And he did all that with such a constant display of good humor — constant banter, looking for a laugh. He had a nickname for just about every person in the class — again, more fun and smiles.

    We knew we were lucky to have Jim as our leader. In fact, I remember distinctly thinking that he is a guru at the craft of leading others in training.

    Thank you, Jim, for the gift of your time and talent. You truly enriched our lives.

  23. Karen Joy
    August 31, 2013
    9:59 am #comment-30

    LOVELOVELOVELOVELOVELOVELOVELOVEVOLVEVOLVEVOLVEVOLVEOLVEOLVEOLVEV
    Jim K, you were one of a kind
    You read my heart, and touched my mind
    I feel blessed to call you friend
    All the way through to the very end
    Godspeed to you, beautiful, generous soul
    In your wake, a gaping hole
    Filling with memories of days gone by
    And with the resonance of your last “Hi”

  24. Jennifer Sage
    August 31, 2013
    1:06 pm #comment-31

    Karen, that is just beautiful! Thank you for sharing your poem about Jim.

  25. mands
    September 1, 2013
    5:21 am #comment-32

    To think Jim Karanas’ passion and dedication even reached Cape Town, South Africa. He gave us a Masterclass in riding the Tomahawk bikes – our gym had just imported the belt driven bikes and we, as instructors were really struggling to ride them. Let alone keep our members enthusiastic and to embrace the change. Many of us were feeling disillusioned with the bikes, and indoor cycling. Thank goodness for Jim Karanas. Those few hours spent in his company, learning from him, remain one of my highlights as an instructor. He completely changed our attitude toward the bikes and gave us invaluable advice on how to ride them well. Instructors who did not attend the session, are still riding them incorrectly. So even from the tip of the African content, his loss will be felt.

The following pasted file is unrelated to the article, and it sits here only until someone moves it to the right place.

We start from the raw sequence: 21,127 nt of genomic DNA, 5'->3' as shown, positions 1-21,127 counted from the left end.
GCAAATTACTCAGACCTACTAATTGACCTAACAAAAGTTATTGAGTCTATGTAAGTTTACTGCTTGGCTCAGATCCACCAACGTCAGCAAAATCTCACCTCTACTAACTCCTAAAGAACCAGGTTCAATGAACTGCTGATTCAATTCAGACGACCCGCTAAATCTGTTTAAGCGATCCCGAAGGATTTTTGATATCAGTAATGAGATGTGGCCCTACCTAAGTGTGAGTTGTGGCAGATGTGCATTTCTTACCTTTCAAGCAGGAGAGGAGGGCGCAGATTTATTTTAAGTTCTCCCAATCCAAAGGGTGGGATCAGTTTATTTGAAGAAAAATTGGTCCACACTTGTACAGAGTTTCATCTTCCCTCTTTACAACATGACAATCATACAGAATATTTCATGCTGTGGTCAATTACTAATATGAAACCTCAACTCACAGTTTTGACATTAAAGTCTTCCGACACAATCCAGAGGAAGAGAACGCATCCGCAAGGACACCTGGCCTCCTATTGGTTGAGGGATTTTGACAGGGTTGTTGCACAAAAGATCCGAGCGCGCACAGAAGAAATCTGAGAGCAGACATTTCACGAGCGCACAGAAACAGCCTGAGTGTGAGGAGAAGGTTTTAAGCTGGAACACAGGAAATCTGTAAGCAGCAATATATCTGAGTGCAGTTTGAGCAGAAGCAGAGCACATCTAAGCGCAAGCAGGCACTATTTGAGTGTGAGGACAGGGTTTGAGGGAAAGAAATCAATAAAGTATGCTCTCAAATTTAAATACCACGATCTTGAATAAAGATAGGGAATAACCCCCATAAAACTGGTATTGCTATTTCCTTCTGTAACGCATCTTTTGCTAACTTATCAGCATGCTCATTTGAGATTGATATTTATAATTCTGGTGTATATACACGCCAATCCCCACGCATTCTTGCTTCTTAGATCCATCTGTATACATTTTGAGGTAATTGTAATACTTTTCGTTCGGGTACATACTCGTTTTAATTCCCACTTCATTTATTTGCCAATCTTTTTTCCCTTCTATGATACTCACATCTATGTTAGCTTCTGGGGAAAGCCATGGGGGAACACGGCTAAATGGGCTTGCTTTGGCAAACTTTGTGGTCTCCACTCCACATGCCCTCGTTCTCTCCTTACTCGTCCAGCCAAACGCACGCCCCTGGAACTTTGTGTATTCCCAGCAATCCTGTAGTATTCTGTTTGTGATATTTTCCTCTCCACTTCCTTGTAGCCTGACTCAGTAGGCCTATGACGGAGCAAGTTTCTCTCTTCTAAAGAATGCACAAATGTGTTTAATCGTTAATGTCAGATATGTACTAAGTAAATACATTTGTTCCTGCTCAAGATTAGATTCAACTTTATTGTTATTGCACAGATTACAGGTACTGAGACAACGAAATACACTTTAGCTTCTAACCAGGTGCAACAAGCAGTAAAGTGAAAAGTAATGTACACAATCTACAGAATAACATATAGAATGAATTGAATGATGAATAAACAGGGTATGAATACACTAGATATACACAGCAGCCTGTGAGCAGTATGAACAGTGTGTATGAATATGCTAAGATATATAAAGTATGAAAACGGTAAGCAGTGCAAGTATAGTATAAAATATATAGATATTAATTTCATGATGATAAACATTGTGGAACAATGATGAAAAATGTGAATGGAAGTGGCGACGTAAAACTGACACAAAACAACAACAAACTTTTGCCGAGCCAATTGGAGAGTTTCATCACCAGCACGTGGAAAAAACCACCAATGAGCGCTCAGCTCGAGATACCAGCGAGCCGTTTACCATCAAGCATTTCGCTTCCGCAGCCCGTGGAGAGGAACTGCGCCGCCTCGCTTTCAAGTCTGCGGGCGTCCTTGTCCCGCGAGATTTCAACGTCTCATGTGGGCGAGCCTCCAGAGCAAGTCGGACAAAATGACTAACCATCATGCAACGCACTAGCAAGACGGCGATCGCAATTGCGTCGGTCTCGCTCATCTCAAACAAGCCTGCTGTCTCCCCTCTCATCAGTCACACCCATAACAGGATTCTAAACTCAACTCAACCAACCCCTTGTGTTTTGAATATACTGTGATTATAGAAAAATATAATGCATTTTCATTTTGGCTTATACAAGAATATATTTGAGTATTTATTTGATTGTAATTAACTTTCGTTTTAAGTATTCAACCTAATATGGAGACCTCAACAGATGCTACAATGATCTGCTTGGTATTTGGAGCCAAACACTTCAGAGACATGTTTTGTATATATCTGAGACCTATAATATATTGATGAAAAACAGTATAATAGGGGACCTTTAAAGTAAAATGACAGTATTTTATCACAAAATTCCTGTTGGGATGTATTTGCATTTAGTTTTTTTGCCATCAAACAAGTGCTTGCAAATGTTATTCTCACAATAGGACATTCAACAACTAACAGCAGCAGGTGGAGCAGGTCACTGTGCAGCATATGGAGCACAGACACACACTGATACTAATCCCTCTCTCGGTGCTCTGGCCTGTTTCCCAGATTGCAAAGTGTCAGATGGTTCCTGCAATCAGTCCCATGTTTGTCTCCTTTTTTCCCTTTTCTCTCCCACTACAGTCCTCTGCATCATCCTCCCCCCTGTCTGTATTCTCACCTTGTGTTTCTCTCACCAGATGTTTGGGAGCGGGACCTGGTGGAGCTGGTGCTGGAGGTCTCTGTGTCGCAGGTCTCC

26. Jack Esselen
    September 2, 2013
    9:16 am #comment-33

    It has taken me a few days to get up the courage to respond to this very sad news. Jim and I were close, old friends.

    We were recruited by the crew team at Clark University freshman year (1971). Neither of us knew anything about rowing but grew to learn and love the sport together and helped build a program from a four man shell to three men’s eights and also helped launch the women’s program. We were co-captains junior and senior years and at the end of our senior year also became unofficial coaches after we mutinied our coach – rebellious times!

    For those of you who know rowing, you will appreciate the number of grueling hours the team spent together training: running stairs and stadium bleachers (often carrying teammates), lifting weights, running distance for stamina, rowing in the tanks in the winter and of course double work outs, 6:00 AM and 4 PM, on the lake. Jim’s boundless energy and good humor motivated and sustained us – he was admired and loved by his team, even if we did think he was crazy!

    I have an endless number of stories over the years, but want to share this more recent one: